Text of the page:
Distichiasis refers to an accessory row of cilia arising from the meibomian gland orifices. It may occur in an autosomal dominant inheritance pattern. The tarsal plate in distichiasis manifests a normal position and orientation. It is the eyelash follicles that emerge from an abnormal position, the result of metadifferentiation of the primary epithelial germ cells originally intent upon meibomian gland development. The lashes are directed posteriorly toward the ocular surface and may not become symptomatic until about 5 years of age. Treatment modalities include mechanical epilation, electrolysis, radiofrequency ablation, laser photoablation, and cryotherapy to the posterior eyelid lamella.
Trichiasis is an acquired condition in which cilia arising from their normal anterior lamellar position are misdirected toward the ocular surface. This usually results from inflammatory disruption and scarring of the eyelash follicles. The underlying inflammation may involve both eyelid lamellae and produce a coexistent entropion. Treatment is usually based upon the number, distribution, and severity of the misdirected cilia. Treatment modalities include epilation, electrolysis, radiofrequency ablation, laser photoablation, cryotherapy to the posterior eyelid lamella, anterior eyelid lamellar recession, and surgical excision of the eyelash bulbs.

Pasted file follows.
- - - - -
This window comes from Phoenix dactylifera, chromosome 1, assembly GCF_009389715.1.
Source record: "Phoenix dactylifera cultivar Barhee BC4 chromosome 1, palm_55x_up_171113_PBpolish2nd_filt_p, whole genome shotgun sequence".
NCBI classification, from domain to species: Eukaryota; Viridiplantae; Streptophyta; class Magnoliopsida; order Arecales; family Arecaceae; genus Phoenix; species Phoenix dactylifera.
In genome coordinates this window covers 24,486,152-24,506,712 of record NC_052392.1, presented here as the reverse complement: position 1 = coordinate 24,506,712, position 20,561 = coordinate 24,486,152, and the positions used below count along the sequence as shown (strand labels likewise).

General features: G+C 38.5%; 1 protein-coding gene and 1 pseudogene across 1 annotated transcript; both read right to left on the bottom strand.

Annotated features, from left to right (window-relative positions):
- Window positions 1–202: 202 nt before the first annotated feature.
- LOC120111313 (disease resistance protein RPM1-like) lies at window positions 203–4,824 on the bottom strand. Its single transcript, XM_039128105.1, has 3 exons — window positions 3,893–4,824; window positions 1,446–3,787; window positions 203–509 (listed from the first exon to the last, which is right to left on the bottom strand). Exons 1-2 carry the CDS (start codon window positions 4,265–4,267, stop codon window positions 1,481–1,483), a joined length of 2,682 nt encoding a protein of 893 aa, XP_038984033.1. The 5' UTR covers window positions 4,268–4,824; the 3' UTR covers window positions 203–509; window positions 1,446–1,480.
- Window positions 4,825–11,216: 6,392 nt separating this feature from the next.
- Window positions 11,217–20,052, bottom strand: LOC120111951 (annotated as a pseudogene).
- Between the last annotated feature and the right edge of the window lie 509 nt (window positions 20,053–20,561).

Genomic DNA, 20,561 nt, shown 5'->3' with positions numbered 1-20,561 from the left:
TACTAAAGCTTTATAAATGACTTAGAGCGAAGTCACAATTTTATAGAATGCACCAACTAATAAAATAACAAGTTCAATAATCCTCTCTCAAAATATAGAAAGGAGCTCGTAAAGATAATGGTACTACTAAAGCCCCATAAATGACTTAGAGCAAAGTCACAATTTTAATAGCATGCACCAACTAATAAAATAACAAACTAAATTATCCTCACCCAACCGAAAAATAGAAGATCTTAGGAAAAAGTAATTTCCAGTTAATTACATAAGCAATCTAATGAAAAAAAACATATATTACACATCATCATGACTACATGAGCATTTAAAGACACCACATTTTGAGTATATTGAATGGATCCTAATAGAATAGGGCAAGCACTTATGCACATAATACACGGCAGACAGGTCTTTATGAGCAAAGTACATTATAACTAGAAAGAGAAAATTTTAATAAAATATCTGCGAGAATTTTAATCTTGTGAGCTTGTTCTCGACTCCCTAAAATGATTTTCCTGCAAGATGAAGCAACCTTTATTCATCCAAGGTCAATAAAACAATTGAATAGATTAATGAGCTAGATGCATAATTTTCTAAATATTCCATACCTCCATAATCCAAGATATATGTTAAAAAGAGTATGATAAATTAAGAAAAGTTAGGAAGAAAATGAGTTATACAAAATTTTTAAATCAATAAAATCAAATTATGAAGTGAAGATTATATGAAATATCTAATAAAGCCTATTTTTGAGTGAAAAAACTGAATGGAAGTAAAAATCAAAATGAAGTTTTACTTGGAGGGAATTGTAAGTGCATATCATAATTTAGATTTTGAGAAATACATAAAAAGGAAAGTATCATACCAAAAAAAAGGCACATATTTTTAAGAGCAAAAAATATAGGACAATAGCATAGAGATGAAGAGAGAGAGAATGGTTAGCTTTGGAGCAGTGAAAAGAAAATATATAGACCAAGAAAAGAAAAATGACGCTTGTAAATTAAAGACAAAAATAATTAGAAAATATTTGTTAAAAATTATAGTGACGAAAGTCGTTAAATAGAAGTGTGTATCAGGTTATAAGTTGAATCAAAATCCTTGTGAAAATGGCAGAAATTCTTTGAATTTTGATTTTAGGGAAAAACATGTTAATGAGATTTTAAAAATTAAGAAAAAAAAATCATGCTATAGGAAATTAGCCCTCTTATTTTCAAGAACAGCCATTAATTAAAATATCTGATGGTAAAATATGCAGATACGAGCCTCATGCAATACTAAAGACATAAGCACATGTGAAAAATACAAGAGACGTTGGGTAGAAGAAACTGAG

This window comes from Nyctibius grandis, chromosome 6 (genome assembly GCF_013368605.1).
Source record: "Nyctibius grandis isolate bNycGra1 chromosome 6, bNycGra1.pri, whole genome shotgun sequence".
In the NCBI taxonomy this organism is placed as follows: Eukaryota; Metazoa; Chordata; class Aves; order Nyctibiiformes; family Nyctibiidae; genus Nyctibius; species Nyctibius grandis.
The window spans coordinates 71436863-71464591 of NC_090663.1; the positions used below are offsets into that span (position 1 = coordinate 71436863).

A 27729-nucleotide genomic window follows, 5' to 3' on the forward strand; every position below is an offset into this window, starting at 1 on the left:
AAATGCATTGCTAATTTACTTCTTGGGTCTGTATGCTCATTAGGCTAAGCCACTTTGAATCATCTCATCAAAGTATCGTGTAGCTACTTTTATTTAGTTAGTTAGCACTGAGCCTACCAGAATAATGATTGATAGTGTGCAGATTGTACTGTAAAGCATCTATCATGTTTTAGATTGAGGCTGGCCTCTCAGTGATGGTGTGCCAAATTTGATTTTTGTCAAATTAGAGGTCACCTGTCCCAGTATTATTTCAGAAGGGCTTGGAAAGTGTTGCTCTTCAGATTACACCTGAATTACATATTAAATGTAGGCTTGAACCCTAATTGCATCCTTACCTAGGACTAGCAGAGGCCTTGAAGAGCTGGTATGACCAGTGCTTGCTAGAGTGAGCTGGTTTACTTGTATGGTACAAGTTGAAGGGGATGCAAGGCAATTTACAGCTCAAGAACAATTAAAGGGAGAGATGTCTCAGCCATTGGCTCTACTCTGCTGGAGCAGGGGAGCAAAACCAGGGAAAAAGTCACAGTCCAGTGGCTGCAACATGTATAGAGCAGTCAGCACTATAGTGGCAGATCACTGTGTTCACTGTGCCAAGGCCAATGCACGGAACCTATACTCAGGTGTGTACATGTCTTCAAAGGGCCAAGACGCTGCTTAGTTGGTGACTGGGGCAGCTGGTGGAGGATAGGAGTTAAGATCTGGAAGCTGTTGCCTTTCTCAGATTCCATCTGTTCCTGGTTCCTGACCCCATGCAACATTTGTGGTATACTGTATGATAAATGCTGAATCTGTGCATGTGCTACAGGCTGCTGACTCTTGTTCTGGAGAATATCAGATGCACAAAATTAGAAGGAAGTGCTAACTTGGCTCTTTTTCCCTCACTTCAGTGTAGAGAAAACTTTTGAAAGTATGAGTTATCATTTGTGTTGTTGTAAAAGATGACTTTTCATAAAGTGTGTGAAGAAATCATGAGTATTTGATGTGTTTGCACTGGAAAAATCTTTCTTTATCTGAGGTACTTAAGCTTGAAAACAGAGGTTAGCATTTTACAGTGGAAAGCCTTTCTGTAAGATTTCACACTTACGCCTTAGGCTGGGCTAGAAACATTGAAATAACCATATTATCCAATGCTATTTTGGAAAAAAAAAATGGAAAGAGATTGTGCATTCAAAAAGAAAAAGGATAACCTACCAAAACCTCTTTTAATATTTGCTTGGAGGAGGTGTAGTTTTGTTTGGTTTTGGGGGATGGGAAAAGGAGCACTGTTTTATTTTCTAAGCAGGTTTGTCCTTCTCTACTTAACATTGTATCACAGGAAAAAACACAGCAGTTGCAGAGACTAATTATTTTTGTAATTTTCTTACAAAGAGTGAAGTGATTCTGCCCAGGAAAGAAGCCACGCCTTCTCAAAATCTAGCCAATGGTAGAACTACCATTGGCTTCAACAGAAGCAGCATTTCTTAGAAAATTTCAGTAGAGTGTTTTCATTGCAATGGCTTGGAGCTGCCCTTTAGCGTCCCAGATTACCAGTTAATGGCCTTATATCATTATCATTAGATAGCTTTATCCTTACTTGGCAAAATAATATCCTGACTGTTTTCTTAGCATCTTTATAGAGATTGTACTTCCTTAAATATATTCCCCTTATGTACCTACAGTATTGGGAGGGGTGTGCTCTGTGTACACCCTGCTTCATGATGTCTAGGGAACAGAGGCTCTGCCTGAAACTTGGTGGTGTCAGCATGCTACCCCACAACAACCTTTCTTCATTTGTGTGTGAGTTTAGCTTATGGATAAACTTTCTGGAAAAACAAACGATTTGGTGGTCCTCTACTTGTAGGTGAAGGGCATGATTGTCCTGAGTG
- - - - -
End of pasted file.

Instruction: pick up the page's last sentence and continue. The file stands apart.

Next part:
Eyelid retraction may be clinically confused with entropion. The retracted eyelid is pulled toward the orbital rim with the eyelashes obscured by the resulting fold of eyelid skin (pseudodermatochalasis), resembling entropion. Some underlying disease conditions can result in the coexistence of entropion and lid retraction. The key in differentiating eyelid retraction from entropion remains the orientation of the tarsal plate. In isolated lid retraction, the tarsal plate maintains its normal orientation relative to the globe surface, and the eyelid margin is in a normal but vertically displaced position.
Fewer than 50 cases of true congenital lower eyelid entropion have been reported in the medical literature, and the hypothesized pathophysiology is derived mostly from intraoperative observation.   Current belief is that in congenital lower eyelid entropion both the anterior and posterior attachments of the capsulopalpebral fascia are dysfunctional. This accounts for the poorly formed lower lid skin crease in addition to the inward tarsal rotation in affected children. Unlike epiblepharon, congenital entropion does not resolve spontaneously and requires prompt surgical intervention.
A rare form of congenital upper eyelid entropion is known as the horizontal tarsal kink syndrome. In this condition, a fixed right-angled inward rotation of the tarsal margin causes apposition of the eyelid margin to the ocular surface and results in early and severe corneal complications. The cause of this variant remains speculative. Surgical interventions, including tarsal eversion sutures, transverse blepharotomy, and resection of the tarsal kink with eversion sutures, have been advocated.  The potential for severe corneal complications requires early recognition and prompt therapy.
ALTERNATIVES TO SURGERY